John, the Deacon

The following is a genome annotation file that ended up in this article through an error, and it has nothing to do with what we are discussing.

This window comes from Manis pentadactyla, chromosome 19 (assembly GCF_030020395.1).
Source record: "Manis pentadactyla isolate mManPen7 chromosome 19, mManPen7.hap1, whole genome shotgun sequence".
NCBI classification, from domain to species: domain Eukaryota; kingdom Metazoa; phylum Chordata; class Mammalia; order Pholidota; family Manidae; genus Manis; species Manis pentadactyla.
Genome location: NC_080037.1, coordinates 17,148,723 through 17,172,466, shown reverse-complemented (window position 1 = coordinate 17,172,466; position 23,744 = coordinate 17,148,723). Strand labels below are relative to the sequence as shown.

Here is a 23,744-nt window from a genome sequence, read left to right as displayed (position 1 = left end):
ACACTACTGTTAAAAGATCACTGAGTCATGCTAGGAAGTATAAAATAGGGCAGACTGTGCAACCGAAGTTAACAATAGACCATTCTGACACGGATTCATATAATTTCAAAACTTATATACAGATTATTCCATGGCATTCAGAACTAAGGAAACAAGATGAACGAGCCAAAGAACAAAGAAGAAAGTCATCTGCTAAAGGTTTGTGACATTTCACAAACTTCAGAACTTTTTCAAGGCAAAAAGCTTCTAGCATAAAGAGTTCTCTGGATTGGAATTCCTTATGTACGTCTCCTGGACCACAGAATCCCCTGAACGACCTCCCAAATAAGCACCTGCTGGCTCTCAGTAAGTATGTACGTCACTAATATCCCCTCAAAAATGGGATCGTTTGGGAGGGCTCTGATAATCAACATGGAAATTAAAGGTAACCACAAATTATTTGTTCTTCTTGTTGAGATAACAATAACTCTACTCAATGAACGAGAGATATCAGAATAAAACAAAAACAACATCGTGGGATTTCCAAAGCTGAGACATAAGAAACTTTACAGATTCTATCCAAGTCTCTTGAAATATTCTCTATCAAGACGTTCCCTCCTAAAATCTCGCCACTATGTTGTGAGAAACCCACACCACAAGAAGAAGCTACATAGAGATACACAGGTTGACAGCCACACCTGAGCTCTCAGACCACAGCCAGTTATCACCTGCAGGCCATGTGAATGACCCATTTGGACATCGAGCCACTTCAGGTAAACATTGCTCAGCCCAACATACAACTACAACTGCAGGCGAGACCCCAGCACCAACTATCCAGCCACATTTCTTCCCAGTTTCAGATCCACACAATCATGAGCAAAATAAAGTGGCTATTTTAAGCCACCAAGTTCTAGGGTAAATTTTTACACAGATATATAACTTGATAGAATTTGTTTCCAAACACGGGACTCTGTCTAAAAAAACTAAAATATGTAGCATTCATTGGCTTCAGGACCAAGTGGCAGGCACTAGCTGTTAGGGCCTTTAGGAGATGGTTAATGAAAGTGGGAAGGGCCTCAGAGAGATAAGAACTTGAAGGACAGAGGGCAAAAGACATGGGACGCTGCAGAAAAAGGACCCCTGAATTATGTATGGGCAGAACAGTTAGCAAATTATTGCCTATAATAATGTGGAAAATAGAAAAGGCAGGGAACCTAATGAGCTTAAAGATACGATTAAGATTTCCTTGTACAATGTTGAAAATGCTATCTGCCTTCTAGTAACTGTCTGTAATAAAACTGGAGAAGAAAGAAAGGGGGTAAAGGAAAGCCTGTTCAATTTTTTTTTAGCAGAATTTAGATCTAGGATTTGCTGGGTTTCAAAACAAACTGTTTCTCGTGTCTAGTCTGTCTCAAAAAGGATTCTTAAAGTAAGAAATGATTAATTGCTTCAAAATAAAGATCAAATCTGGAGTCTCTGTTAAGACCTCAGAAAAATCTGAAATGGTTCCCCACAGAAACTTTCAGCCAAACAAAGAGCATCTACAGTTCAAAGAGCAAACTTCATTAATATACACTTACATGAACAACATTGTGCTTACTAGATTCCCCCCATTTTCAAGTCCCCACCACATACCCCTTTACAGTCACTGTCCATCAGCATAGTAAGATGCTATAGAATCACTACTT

John, The Deacon and orator (Διάχονος καὶ Ρήτωρ) of Constantinople, was a deacon of the great church (St. Sophia) in that city about the end of the 9th century. He wrote Λόγος εἰς τὸν βίον τοῦ ἐν ἁγίοις πατρὸς ἡμῶν Ι᾿ωσήφ, τοῦ ὑμνγράφου (Vita S. Josephi Hymnographi), published in the Acta Sanctorum (April 3), vol. 1, a Latin version being given in the body of the work, with a learned Commentarius Proevius at p. 266, etc., and the original in the Appendix, p. 34. Allatius (De Psellis, c. 30) cites another work of this writer, entitled Τίς ὁ σκοπὸς τῷ θεῷ τῆς πρώτης τοῦ ἀνθρώπου πλάσεως. κ. τ. λ. (Quid est Consilium Dei in prima Hominis formatione, etc.). The designation JOANNES DIACONUS is common to several medieval writers, as John Galenus or Pediasmus; John Hypatius John, deacon of Rome; and, John Diaconus, a contemporary and correspondent of George of Trebizond. See Acta Sanctorum, 1. c.; Fabricius, Biblica Groeca, 10, 264, 11, 654; Cave, Hist. Lit. 2, Dissertatio 1, 11; Oudin, De Scriptoribus et Scriptis Ecclesiasticis, 2, 335. — Smith, Dict. Greek and Roman Biog. 2, 594.